How mature is mirrorless technology?

Discussion in 'Mirrorless Digital Cameras' started by rodeo_joe|1, Jan 29, 2017.

  1. EricM

    EricM Planet Eric

    Bokeh is an attribute of the lens, not sensor. I'm not sure what this " "greater leap in the "look" of full-frame versus APS" is, either.

    The biggest complaint most have over aps-c is the change in depth of field for the same field of view. I shot 4x5 film, 2-1/4, 35mm, and when the dslr came out, I shot DX. I could care less about depth of field and related f stops. For me, the most concerning factor about aps-c is the DR and high iso performance. This used to be because of how many photosites are crammed into a given area and aps-c was often a terrible performer over 800iso. Not so today with some Sony and Fuji cameras. The latest Adobe ACR version sure has improved with it's treatment of xtrans sensors as well.

    Yes, some full-frame cameras may beat some aps-c cameras. My D810 walks all over my Sony RX100, for instance. But my D3s sure gets spanked by my Fuji x-t2. Apples and oranges.
     
  2. "
    Bokeh is an attribute of the lens, not sensor." - Not entirely. There's about a stop difference in DoF between APS and FX for the same field of view and magnification. Meaning you have to work at f/1.4 on APS to get the same look as f/2 on full-frame.<p>
    F/1.4 lenses are heavier, more expensive and generally show more LOCA wide.open than an f/2 lens. So yes, it's the lens that shows inferior bokeh, but having to use a wider lens is entirely a consequence of sensor size. And just because you don't give a fig about depth-of-field doesn't mean nobody else does.<p><br>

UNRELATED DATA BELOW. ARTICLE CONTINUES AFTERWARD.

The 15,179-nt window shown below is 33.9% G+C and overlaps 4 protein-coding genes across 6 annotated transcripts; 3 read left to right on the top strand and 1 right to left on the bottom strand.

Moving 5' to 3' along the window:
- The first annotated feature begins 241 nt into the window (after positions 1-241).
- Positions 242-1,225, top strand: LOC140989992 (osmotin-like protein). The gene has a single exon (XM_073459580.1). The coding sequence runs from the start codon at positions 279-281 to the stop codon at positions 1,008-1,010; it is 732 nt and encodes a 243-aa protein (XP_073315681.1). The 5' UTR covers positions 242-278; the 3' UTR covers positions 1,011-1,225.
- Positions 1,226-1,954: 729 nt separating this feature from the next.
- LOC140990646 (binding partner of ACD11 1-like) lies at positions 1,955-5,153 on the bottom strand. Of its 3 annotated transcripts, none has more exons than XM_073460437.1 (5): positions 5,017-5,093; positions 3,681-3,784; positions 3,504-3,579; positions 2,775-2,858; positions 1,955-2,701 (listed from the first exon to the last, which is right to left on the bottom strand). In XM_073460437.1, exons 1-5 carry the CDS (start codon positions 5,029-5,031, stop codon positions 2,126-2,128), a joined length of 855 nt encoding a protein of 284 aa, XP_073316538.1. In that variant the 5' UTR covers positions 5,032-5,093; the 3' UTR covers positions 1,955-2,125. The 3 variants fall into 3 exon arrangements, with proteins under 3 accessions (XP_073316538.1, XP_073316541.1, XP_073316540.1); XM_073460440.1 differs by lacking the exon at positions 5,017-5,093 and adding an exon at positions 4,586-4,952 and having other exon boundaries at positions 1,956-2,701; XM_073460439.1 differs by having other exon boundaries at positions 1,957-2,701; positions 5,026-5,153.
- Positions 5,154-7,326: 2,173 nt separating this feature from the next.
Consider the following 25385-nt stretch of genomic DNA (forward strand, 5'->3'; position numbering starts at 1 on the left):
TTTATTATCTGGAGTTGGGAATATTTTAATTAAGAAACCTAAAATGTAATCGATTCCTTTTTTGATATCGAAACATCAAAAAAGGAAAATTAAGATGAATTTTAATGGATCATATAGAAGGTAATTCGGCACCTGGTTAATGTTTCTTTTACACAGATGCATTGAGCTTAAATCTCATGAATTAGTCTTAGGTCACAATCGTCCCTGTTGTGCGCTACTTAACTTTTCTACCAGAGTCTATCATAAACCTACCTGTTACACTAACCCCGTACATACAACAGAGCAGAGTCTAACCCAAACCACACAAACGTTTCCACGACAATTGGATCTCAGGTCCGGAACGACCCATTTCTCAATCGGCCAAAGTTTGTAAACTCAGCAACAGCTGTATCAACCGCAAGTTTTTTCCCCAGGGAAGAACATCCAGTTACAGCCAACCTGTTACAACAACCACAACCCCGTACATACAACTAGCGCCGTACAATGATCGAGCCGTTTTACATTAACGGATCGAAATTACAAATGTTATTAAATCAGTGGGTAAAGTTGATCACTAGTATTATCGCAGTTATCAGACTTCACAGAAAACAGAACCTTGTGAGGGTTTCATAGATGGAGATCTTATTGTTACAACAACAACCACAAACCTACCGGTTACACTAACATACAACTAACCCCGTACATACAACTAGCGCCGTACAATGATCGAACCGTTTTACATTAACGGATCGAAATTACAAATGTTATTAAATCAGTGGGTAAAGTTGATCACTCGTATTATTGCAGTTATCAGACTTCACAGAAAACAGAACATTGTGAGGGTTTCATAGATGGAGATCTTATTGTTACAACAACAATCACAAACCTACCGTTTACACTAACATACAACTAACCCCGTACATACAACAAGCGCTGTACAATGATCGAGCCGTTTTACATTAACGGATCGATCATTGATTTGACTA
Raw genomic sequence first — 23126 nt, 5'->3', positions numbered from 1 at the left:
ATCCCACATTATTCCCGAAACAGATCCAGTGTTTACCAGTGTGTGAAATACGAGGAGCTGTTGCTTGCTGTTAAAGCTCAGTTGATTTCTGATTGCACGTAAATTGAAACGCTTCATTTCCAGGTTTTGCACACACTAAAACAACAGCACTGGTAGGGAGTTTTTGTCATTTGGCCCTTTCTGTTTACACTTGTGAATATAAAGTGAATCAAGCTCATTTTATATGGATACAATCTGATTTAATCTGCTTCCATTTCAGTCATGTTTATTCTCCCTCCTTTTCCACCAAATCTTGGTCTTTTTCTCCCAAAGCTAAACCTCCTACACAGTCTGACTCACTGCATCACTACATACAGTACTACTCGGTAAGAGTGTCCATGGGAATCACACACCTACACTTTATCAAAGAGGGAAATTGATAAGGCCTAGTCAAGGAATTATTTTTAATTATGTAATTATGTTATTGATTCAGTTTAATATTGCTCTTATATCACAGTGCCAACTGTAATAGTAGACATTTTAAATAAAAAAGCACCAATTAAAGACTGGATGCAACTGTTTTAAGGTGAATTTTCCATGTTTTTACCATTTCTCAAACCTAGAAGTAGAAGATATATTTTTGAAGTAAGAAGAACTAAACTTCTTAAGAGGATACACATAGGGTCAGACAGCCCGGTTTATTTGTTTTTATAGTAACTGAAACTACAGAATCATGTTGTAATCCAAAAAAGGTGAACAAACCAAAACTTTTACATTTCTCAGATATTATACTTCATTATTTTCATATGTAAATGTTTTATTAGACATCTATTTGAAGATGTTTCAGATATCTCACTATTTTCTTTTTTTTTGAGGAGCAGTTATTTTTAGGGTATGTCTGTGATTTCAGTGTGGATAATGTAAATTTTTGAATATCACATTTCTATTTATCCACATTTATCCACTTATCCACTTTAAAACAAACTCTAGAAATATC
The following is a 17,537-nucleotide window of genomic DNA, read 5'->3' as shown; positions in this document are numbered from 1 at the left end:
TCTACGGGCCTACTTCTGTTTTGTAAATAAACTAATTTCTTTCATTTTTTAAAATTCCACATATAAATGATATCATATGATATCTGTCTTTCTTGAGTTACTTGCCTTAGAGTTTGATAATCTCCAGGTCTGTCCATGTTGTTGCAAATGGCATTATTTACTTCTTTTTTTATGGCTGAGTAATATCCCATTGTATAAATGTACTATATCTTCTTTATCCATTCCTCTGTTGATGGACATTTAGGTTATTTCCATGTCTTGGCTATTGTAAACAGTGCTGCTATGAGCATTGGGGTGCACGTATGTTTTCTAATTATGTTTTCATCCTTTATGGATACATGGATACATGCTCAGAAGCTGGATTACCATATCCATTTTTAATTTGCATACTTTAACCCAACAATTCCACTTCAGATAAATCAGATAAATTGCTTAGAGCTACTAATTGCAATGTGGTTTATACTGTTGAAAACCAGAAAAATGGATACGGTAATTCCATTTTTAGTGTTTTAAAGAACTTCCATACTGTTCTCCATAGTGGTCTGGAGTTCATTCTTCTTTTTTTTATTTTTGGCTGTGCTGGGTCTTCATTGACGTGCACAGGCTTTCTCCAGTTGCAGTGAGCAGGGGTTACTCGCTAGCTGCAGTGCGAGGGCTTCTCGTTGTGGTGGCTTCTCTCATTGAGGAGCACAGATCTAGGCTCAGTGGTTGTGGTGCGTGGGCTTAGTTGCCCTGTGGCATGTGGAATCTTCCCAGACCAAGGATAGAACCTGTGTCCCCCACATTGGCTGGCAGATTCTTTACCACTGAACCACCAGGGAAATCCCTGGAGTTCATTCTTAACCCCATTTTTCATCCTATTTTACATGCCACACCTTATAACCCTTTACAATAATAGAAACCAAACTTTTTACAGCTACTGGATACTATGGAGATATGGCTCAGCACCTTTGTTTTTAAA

FWIW, I too have used film in all formats from 5"x4" downwards - well, 20"x16" if you count using a Littlejohn copy camera. Depth-of-field tables don't tell the entire story. The blur circle before and after the subject varies in size at a greater rate as format (and focal length) increases. DoF tables only look at a narrow section up to the limit set by whatever circle-of-confusion is chosen.
     
  3. My simple experience of using Medium Format and 35mm film cameras for some 33 years and now with the introduction of a D-Cam XT-1 APS-C, is simply where I was operating at F11 to squeeze DOF for landscape work, I now use F8 with the same success with the XT-1. I have yet to include fast lenses that Fuji offers to express the appearance of so called Bokeh, but it seems I'm not hell bent on Bokeh anyway, although Fuji's 56mm 1.2 and their 1.4 lenses fill the bill, I'm looking at their new F2 equivalents, the 23mm F2 and the awaited 50mm F2. I've seen examples of what the 23mm F2 can do regarding the isolation of a subject, IE, Bokeh and it does well also.
     
  4. Entirely, since it is a term used to describe the quality of the OOF rendering of a lens, not its quantity (which is DOF); bokeh has nothing to do with the size of the sensor. Unfortunately, it is nowadays often used as if the two terms were interchangeable, which they are not (an image is described as having great bokeh when the correct term would be "shallow DOF"). But what to expect, even DOF is often used to describe images where the background is so far away that its "blurriness" is entirely determined by the size of the lens aperture.
     

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